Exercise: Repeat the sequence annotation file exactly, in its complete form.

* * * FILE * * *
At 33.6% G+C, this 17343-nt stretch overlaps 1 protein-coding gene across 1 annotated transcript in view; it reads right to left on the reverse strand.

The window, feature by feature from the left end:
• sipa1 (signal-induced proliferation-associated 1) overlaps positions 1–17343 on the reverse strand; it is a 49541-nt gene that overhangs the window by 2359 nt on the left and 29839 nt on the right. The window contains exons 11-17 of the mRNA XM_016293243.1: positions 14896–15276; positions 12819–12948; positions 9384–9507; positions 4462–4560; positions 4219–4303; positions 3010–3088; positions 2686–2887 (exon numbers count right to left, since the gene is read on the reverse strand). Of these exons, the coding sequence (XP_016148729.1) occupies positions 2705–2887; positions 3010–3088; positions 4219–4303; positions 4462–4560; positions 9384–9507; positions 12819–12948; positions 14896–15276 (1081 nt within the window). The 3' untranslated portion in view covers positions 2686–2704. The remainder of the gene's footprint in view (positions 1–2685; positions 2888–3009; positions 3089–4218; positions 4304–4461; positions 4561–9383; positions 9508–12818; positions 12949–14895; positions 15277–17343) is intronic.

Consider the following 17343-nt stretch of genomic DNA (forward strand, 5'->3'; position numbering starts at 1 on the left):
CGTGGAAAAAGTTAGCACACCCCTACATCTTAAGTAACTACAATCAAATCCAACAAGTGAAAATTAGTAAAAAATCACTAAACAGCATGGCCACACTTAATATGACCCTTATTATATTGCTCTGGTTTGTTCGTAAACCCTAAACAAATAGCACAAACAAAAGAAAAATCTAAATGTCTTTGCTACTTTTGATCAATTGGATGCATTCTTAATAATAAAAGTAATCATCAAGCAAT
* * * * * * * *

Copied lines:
At 33.6% G+C, this 17343-nt stretch overlaps 1 protein-coding gene across 1 annotated transcript in view; it reads right to left on the reverse strand.

The window, feature by feature from the left end:
• sipa1 (signal-induced proliferation-associated 1) overlaps positions 1–17343 on the reverse strand; it is a 49541-nt gene that overhangs the window by 2359 nt on the left and 29839 nt on the right. The window contains exons 11-17 of the mRNA XM_016293243.1: positions 14896–15276; positions 12819–12948; positions 9384–9507; positions 4462–4560; positions 4219–4303; positions 3010–3088; positions 2686–2887 (exon numbers count right to left, since the gene is read on the reverse strand). Of these exons, the coding sequence (XP_016148729.1) occupies positions 2705–2887; positions 3010–3088; positions 4219–4303; positions 4462–4560; positions 9384–9507; positions 12819–12948; positions 14896–15276 (1081 nt within the window). The 3' untranslated portion in view covers positions 2686–2704. The remainder of the gene's footprint in view (positions 1–2685; positions 2888–3009; positions 3089–4218; positions 4304–4461; positions 4561–9383; positions 9508–12818; positions 12949–14895; positions 15277–17343) is intronic.

Consider the following 17343-nt stretch of genomic DNA (forward strand, 5'->3'; position numbering starts at 1 on the left):
CGTGGAAAAAGTTAGCACACCCCTACATCTTAAGTAACTACAATCAAATCCAACAAGTGAAAATTAGTAAAAAATCACTAAACAGCATGGCCACACTTAATATGACCCTTATTATATTGCTCTGGTTTGTTCGTAAACCCTAAACAAATAGCACAAACAAAAGAAAAATCTAAATGTCTTTGCTACTTTTGATCAATTGGATGCATTCTTAATAATAAAAGTAATCATCAAGCAAT